December 2012 Issue

Sweet Potato Chili — Here’s a Recipe Even Die-Hard Meat Lovers Will Enjoy
By Jean Kressy, MS, BSN
Today’s Dietitian
Vol. 14 No. 12 P. 66

If you read my column last month, you know I don’t eat much meat. I’m working on becoming a vegetarian, but I’m not there yet.

It’s tough to write about food and give people recipes without including meat. A part of me still thinks you should eat some meat—even if it’s just a few bites. Enter my girlfriend, Alice.

Alice and her husband, Jack, are die-hard carnivores. Their freezer is stocked with packages of meat. Jack shoots small birds and prepares them for cooking on newspaper on his kitchen table. Alice’s favorite recipe calls for two rabbits. I have no idea where she gets them, but I know there are no markets in our neighborhood that sell rabbits or have any other game hanging in the window.

So when I have a recipe that I think will satisfy the palates of experienced meat eaters, I take the pot off the stove and head down to Alice’s place. If Jack’s around, he fills out the taste panel. If their children are home, that’s even better.

Until Alice bought her own copy of the cookbook Game-Cookery, she’d borrow mine for months at a stretch. I didn’t mind, but the last time she returned it, the venison chapter was worn thin. If food stains on the pages mean anything, Alice and Jack were feasting on the Venison Steak Exotic recipe while I was skimming the fat off sauces that were already low in fat.

Feeling particularly ambitious, Alice once tackled a sauce espagnole that called for 24 ingredients. The cookbook author warned the recipe was complicated and time consuming but apparently important enough that serious game cooks should try it.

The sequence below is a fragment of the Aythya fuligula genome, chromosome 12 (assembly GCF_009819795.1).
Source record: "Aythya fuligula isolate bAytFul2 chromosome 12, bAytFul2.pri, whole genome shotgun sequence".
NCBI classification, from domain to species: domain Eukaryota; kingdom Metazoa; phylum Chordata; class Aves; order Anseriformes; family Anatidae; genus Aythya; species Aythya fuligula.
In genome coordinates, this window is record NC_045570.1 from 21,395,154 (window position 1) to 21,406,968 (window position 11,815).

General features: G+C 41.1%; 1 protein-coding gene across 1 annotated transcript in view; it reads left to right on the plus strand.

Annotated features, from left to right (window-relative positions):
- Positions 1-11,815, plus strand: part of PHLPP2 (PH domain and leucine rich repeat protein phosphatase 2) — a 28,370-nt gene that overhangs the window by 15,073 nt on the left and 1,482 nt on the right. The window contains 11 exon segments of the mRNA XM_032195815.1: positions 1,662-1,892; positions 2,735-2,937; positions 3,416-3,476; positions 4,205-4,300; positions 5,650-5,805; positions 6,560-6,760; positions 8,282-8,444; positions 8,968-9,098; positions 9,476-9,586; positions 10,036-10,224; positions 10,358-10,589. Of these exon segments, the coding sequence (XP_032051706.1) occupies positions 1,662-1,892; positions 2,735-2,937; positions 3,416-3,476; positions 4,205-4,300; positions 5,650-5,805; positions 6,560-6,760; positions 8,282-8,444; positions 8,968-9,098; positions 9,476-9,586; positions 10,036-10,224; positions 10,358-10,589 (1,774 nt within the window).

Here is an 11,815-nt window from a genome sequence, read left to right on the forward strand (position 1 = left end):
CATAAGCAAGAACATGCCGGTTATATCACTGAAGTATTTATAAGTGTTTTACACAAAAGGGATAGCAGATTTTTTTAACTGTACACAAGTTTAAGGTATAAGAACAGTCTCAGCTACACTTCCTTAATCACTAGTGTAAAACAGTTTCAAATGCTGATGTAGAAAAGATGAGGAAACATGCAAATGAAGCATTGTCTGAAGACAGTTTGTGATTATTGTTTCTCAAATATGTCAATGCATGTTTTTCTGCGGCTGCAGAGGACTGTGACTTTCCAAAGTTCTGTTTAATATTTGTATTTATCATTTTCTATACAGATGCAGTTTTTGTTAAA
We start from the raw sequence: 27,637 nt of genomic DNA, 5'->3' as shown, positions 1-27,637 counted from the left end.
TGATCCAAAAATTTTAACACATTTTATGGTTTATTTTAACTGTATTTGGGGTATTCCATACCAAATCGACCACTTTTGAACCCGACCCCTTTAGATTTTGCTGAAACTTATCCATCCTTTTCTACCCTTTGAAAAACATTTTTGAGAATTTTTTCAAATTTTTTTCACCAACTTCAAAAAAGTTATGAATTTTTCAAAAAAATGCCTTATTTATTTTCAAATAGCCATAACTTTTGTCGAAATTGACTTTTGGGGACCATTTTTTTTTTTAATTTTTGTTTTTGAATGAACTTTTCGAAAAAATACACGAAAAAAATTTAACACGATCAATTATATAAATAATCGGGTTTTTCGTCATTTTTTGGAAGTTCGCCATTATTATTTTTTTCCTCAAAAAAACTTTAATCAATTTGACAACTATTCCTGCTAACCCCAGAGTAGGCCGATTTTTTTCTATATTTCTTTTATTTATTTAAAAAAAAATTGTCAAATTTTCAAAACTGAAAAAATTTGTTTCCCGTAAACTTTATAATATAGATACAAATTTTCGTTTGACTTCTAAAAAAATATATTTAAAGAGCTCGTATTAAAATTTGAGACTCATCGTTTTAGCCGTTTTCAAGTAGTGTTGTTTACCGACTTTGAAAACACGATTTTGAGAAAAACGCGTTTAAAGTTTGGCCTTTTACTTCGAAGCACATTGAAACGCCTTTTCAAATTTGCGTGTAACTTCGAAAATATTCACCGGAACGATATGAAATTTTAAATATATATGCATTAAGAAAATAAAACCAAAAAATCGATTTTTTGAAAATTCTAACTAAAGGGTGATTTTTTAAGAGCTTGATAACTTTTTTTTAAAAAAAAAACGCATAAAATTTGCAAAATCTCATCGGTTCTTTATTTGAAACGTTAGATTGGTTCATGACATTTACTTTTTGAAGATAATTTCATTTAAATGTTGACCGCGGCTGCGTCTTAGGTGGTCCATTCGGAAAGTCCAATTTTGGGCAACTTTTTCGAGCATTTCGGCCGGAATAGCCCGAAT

When my sweet potato chili with beef dish was ready for tasting, I thought it wouldn’t meet Alice’s standards—although everyone who’d tried the recipe in the past loved it. The recipe is a version of a dish from Beth Israel Deaconess Medical Center in Boston, which I modified to include less meat and more vegetables. I was fully prepared for Alice to say something about the nuances of flavor, her favorite way of telling me it needed more salt, and equally ready for Jack to let me know it needed more meat. What really surprised me was that after they licked their plates clean, they said it was better than Woodcock pilau.

— Jean Kressy, MS, BSN, is a food writer and clinical nursing instructor living in Massachusetts.


Sweet Potato Chili With a Small Amount of Beef

Keep a tube of tomato paste on hand for recipes that call for a small amount. Liquid is always tricky in a recipe. If too much simmers away, add more water. If the chili is too soupy, cook it a little longer.

Serves 6

2 tsp canola oil
1/2 lb ground lean beef
1 cup diced onion
1 cup diagonally sliced carrots
1 cup diced celery
1 (15.5-oz) can small red beans, rinsed, and drained
3 cups (1/2-inch) diced peeled sweet potato
2 (14.5-oz) cans diced tomatoes
3 cups water
1 T chili powder, or to taste
1 T tomato paste
1 tsp roasted ground cumin
1 tsp dried oregano
Salt and pepper to taste
Shredded reduced-fat sharp cheddar cheese and chopped fresh cilantro, optional garnish

1. Heat oil in Dutch oven or large pot over medium-high heat.

2. Crumble beef into pot; cook, stirring to break up pieces, until browned. Drain off fat. Add onion, carrots, and celery. Cook six minutes or until onion is softened, mixing occasionally.

3. Add beans, sweet potato, undrained tomatoes, water, chili powder, tomato paste, cumin, oregano, salt, and pepper; mix to combine. Bring to a simmer; reduce heat, and simmer for 30 minutes or until potato is tender. Stir occasionally.

4. Serve, garnished with cheese and cilantro, if desired.

Nutrient Analysis per serving
Calories: 261; Total fat: 4 g; Sat fat: 1 g; Trans fat: 0 g; Cholesterol: 23 mg; Sodium: 433 mg; Total carbohydrate: 39 g; Dietary fiber: 11 g; Sugars: 10 g; Protein: 16 g